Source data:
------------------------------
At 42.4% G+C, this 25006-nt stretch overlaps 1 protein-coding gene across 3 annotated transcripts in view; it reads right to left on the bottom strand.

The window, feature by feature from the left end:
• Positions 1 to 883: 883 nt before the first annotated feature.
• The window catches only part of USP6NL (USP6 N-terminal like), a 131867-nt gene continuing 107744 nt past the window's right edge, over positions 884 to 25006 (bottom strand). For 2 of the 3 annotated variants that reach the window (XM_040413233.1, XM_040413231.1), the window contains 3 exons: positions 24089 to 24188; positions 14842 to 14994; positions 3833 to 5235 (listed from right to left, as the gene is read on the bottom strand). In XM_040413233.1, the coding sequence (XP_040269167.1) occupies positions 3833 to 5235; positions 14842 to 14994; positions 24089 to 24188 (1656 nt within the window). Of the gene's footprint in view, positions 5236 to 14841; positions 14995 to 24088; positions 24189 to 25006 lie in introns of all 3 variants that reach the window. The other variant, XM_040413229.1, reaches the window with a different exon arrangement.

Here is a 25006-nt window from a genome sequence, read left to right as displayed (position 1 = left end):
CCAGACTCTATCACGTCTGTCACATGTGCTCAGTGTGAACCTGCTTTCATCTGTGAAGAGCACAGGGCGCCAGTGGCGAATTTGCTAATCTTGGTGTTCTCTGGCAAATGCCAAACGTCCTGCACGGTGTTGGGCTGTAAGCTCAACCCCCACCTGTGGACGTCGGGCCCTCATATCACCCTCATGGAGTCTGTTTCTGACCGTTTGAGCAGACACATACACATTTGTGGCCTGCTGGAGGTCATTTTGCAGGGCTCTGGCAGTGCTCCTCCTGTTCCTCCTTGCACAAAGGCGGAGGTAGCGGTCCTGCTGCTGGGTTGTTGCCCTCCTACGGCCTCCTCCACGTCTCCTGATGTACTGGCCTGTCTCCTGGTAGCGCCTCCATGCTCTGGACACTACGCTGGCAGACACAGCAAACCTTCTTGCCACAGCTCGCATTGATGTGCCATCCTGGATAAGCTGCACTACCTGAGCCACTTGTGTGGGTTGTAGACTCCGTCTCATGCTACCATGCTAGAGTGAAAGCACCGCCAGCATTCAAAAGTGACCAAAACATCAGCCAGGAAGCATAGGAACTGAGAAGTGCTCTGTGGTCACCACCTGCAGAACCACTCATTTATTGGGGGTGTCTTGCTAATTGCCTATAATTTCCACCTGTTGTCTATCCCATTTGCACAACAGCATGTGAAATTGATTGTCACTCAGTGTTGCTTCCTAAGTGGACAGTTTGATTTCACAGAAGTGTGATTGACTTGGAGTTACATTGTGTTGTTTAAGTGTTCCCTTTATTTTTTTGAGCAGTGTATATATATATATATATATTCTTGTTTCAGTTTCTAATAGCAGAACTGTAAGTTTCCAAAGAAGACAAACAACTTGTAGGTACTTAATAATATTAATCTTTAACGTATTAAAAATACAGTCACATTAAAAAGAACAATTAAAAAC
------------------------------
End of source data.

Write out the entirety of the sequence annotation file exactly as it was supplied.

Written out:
At 42.4% G+C, this 25006-nt stretch overlaps 1 protein-coding gene across 3 annotated transcripts in view; it reads right to left on the bottom strand.

The window, feature by feature from the left end:
• Positions 1 to 883: 883 nt before the first annotated feature.
• The window catches only part of USP6NL (USP6 N-terminal like), a 131867-nt gene continuing 107744 nt past the window's right edge, over positions 884 to 25006 (bottom strand). For 2 of the 3 annotated variants that reach the window (XM_040413233.1, XM_040413231.1), the window contains 3 exons: positions 24089 to 24188; positions 14842 to 14994; positions 3833 to 5235 (listed from right to left, as the gene is read on the bottom strand). In XM_040413233.1, the coding sequence (XP_040269167.1) occupies positions 3833 to 5235; positions 14842 to 14994; positions 24089 to 24188 (1656 nt within the window). Of the gene's footprint in view, positions 5236 to 14841; positions 14995 to 24088; positions 24189 to 25006 lie in introns of all 3 variants that reach the window. The other variant, XM_040413229.1, reaches the window with a different exon arrangement.

Here is a 25006-nt window from a genome sequence, read left to right as displayed (position 1 = left end):
CCAGACTCTATCACGTCTGTCACATGTGCTCAGTGTGAACCTGCTTTCATCTGTGAAGAGCACAGGGCGCCAGTGGCGAATTTGCTAATCTTGGTGTTCTCTGGCAAATGCCAAACGTCCTGCACGGTGTTGGGCTGTAAGCTCAACCCCCACCTGTGGACGTCGGGCCCTCATATCACCCTCATGGAGTCTGTTTCTGACCGTTTGAGCAGACACATACACATTTGTGGCCTGCTGGAGGTCATTTTGCAGGGCTCTGGCAGTGCTCCTCCTGTTCCTCCTTGCACAAAGGCGGAGGTAGCGGTCCTGCTGCTGGGTTGTTGCCCTCCTACGGCCTCCTCCACGTCTCCTGATGTACTGGCCTGTCTCCTGGTAGCGCCTCCATGCTCTGGACACTACGCTGGCAGACACAGCAAACCTTCTTGCCACAGCTCGCATTGATGTGCCATCCTGGATAAGCTGCACTACCTGAGCCACTTGTGTGGGTTGTAGACTCCGTCTCATGCTACCATGCTAGAGTGAAAGCACCGCCAGCATTCAAAAGTGACCAAAACATCAGCCAGGAAGCATAGGAACTGAGAAGTGCTCTGTGGTCACCACCTGCAGAACCACTCATTTATTGGGGGTGTCTTGCTAATTGCCTATAATTTCCACCTGTTGTCTATCCCATTTGCACAACAGCATGTGAAATTGATTGTCACTCAGTGTTGCTTCCTAAGTGGACAGTTTGATTTCACAGAAGTGTGATTGACTTGGAGTTACATTGTGTTGTTTAAGTGTTCCCTTTATTTTTTTGAGCAGTGTATATATATATATATATATTCTTGTTTCAGTTTCTAATAGCAGAACTGTAAGTTTCCAAAGAAGACAAACAACTTGTAGGTACTTAATAATATTAATCTTTAACGTATTAAAAATACAGTCACATTAAAAAGAACAATTAAAAAC